At least one-third of the people we know are introverts. They are the ones who prefer listening to speaking, reading to partying; who invent and create but prefer not to pitch their own ideas; who favor working on their own over brainstorming in teams. Although they are often labeled “quiet,”... read more
United States culture and much of Western culture makes a big deal out of extroverts. Do introverts have a place? Because they're usually more quiet, introverts are less likely to be heard. Yet it is their very nature that provides us all with some of the checks and balances that the culture... read more
United States culture and much of Western culture makes a big deal out of extroverts. Do introverts have a place? Because they're usually more quiet, introverts are less likely to be heard. Yet it is their very nature that provides us all with some of the checks and balances that the culture needs. Introverts are more likely to think through an issue rather than acting impulsively, and are more likely to consider all sides of an issue so as to have insightful ideas to bring to the table.
Asian cultures traditionally have valued introverts more, viewing their quietness as listening which is a valued trait in their society. Asian Americans raised in a predominantly Asian culture tend to be more introverted; however, once they move to college or have to blend with Western culture, they tend to lose some of their quietness in a quest to fit in or get ahead.
Do introverts sometimes need to act like extroverts? Yes. And research has found that it is best sustained when the introvert has deep passion behind the reason that they are doing it.
In the long run, both personality types need to learn to communicate with each other effectively. Extroverts push us forward, encouraging us to take risks we might not otherwise take, but introverts provide the caution that keeps us from getting in too deep or making impulsive foolish choices.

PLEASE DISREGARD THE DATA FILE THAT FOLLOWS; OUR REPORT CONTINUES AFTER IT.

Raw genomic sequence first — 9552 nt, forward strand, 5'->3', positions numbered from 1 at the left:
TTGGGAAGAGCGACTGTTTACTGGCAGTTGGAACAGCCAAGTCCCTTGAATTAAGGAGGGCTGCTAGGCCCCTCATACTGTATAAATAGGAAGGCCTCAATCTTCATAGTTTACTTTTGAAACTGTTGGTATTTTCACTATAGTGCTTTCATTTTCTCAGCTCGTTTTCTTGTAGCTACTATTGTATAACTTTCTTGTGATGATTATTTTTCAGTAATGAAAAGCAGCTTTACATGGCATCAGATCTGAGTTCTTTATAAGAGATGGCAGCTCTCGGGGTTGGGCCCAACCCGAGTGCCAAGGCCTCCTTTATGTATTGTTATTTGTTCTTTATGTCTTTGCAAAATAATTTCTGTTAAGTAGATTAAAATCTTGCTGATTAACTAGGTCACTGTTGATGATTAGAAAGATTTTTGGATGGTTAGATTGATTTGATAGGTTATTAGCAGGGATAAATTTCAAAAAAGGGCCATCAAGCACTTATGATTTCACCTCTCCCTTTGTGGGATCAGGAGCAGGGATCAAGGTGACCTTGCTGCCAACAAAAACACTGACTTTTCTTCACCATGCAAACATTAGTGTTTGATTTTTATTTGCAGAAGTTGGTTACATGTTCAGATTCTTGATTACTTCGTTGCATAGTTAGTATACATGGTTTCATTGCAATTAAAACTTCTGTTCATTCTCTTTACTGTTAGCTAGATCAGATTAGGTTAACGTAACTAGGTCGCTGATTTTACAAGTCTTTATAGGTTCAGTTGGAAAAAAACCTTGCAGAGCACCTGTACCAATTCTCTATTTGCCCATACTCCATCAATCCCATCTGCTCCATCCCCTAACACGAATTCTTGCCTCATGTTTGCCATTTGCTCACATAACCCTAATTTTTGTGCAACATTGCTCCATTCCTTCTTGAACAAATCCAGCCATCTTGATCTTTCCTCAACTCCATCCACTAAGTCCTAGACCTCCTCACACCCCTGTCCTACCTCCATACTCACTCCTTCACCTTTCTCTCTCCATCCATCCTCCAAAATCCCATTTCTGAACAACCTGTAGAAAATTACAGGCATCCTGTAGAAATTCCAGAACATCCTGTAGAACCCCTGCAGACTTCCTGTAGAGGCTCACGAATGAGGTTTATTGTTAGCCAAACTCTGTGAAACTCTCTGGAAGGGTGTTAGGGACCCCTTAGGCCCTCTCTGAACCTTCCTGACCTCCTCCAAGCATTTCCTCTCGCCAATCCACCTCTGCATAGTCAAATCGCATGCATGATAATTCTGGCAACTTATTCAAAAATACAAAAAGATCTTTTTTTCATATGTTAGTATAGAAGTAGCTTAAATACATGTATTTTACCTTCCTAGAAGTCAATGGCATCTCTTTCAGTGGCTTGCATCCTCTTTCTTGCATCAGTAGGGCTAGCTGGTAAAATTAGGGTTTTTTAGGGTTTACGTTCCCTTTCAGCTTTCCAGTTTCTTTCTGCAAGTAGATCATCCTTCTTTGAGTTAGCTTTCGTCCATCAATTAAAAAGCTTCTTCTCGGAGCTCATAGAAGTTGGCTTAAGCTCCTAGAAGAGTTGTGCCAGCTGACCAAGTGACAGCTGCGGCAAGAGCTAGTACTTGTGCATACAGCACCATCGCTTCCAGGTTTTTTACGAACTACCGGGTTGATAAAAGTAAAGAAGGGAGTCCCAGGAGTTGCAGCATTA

“We often marvel at how introverted, geeky kids "blossom" into secure and happy adults. We liken it to a metamorphosis. However, maybe it's not the children who change but their environments. As adults, they get to select the careers, spouses, and social circles that suit them. They don't have to live in whatever culture they're plunked into.”
“Love is essential; gregariousness is optional.”
“At the university level, introversion predicts academic performance better than cognitive ability.”
“"They're (Introverts) often sensitive to sights, sounds, smells, pain and coffee. They have difficulty when being observed (at work, say, or performing at a musical recital) or judged for general worthiness (dating, job interviews)."”
“"The highly sensitive tend to be philosophical or spiritual in their orientation, rather than materialistic or hedonistic. They dislike small talk. They often describe themselves as creative or intuitive. They dream vividly, and can often recall their dreams the next day."”
“"Many introverts are prone from earliest childhood to strong guilt feelings."”
“Free Trait Theory "We are born and culturally endowed with certain personality traits - introversion, for example - but we can do and act out of character in the service of "core personal projects." In other words, introverts are capable of acting like extroverts for the sake of work they consider important, people they love, or anything they value highly."”Professor Brian Little
“...how did we go from Character to Personality without realizing that we had sacrificed something meaningful along the way?”